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Old Goriot (Pere Goriot) - Honoré de Balzac





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HONORÉ DE BALZAC (1799-1850)

French novelist and playwright Honoré de Balzac was born on May 20, 1799 in Tours, France. His father, born Bernard-François Balssa, left home at an early age in an attempt to overcome poverty and rise in social standing. He eventually became Secretary to the King's Council, at which time he changed his name to Balzac and added the particle de, both of which denoted nobility. Bernard-François's marriage to Balzac's mother, Anne Laure Sallambier, was a union made for purposes of convenience, rather than love. Although there was a thirty-two year age difference between the two, Balzac's mother came from a wealthy family of drapemakers and thus held great appeal. Her substantial dowry was another factor that distanced her husband from his impoverished childhood.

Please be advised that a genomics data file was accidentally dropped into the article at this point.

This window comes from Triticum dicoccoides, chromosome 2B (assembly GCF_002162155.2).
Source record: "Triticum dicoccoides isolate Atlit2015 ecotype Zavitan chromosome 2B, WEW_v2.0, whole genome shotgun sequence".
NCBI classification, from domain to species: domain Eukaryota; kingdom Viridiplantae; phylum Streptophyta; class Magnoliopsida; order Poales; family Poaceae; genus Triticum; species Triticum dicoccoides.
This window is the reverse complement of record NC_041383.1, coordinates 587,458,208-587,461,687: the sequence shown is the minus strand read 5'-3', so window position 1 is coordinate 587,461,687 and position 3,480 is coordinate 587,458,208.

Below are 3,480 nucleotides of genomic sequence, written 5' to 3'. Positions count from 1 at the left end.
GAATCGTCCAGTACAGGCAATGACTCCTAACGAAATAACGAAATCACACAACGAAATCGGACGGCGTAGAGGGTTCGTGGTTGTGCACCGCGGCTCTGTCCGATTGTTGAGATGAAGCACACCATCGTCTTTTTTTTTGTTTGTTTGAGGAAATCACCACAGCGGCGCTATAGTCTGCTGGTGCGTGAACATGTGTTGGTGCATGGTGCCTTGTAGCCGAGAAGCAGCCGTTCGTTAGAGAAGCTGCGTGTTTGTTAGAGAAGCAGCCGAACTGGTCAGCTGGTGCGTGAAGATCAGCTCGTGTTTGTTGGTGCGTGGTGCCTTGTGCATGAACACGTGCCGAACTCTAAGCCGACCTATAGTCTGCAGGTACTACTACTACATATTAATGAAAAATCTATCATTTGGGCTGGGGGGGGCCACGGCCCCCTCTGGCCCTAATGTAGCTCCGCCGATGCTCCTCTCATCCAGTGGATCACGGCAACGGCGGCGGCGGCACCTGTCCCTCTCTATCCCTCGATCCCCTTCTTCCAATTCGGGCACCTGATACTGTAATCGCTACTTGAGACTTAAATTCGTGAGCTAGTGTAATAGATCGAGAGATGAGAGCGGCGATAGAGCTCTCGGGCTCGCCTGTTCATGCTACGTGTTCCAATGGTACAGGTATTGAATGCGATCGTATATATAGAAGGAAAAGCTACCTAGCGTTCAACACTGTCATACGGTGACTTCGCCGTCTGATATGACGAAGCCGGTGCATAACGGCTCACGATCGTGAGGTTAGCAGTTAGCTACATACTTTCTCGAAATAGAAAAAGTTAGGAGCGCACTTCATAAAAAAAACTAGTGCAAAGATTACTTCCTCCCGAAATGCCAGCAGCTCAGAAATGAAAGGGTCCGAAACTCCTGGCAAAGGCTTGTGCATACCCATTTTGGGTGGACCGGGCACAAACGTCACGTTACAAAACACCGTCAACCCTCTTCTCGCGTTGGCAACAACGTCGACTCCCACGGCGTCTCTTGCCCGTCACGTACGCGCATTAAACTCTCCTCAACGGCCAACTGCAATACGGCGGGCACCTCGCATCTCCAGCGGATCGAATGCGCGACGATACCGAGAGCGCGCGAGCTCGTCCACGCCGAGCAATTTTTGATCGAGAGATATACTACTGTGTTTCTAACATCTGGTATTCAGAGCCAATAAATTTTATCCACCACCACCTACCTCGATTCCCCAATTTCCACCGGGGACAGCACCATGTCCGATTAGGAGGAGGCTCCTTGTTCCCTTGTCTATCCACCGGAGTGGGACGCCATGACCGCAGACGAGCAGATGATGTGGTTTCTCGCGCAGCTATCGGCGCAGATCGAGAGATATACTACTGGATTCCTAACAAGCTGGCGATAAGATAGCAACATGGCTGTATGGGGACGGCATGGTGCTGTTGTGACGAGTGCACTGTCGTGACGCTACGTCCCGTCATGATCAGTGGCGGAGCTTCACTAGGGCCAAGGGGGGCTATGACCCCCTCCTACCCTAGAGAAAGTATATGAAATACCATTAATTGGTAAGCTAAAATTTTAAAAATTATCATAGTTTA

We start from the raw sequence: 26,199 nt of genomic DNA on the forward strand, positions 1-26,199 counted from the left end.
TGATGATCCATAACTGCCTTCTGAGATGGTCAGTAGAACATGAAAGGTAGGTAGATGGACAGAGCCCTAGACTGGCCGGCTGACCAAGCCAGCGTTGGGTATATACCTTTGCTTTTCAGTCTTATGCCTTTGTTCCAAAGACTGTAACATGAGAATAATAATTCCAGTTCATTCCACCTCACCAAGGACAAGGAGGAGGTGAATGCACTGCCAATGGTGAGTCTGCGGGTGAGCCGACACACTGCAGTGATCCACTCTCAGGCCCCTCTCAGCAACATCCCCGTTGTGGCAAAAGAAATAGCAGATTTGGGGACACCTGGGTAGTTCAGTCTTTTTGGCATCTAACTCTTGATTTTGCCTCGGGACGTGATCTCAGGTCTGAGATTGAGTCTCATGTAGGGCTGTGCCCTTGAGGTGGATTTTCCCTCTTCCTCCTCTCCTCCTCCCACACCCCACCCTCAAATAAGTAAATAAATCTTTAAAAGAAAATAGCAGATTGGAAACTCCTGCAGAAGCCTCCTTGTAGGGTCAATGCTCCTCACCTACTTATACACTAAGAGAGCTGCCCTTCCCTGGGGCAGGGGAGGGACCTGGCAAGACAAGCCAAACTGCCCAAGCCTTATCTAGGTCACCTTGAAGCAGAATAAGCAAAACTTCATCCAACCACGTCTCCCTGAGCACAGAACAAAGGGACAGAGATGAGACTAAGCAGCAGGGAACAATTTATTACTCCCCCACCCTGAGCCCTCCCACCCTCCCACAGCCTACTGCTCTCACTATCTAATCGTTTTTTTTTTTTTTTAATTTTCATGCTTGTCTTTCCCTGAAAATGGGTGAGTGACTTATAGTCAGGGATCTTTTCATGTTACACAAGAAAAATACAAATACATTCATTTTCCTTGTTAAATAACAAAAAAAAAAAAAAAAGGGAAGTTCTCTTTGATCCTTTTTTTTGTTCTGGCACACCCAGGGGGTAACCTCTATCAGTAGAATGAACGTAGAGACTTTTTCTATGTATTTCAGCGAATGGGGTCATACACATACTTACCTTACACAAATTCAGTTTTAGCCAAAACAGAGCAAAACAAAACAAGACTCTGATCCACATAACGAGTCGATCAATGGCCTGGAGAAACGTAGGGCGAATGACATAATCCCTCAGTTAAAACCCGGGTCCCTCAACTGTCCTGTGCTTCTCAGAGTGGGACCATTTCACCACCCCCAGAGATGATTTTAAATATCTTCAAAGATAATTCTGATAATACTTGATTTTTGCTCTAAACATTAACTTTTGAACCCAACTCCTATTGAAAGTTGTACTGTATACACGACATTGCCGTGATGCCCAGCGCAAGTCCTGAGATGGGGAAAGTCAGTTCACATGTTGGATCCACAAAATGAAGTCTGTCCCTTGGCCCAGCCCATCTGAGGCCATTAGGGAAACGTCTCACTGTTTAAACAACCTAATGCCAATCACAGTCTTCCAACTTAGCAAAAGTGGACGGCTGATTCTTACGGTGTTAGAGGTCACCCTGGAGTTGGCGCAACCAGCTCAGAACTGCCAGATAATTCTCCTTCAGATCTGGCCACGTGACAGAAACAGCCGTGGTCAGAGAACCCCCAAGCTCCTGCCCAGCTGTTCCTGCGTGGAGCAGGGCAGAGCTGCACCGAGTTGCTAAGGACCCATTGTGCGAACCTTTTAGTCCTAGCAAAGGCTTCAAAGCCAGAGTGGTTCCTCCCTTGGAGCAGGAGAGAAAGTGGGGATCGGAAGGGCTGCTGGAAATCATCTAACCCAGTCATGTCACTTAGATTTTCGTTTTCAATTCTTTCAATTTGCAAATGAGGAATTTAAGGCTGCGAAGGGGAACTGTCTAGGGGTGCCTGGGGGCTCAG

Honoré de Balzac—named after Saint Honoré of Amiens—was the second Balzac child, although his older brother died as an infant. Balzac's parents would go on to have three more children: two girls, Laure and Laurence (born 1800 and 1802), followed by Henry-François (born 1807). Immediately following his birth, Balzac was placed in the care of a wet nurse and spent the first four years of his life away from home. Even when Balzac returned to his parents' care as a young child, they opted to keep him at a distance. While this type of cold upbringing was considered common practice amongst the upper classes, Balzac's loveless childhood deeply impacted his emotional and psychological formation as a young man. Correspondingly, variations of his peculiar childhood feature prominently in several of his works.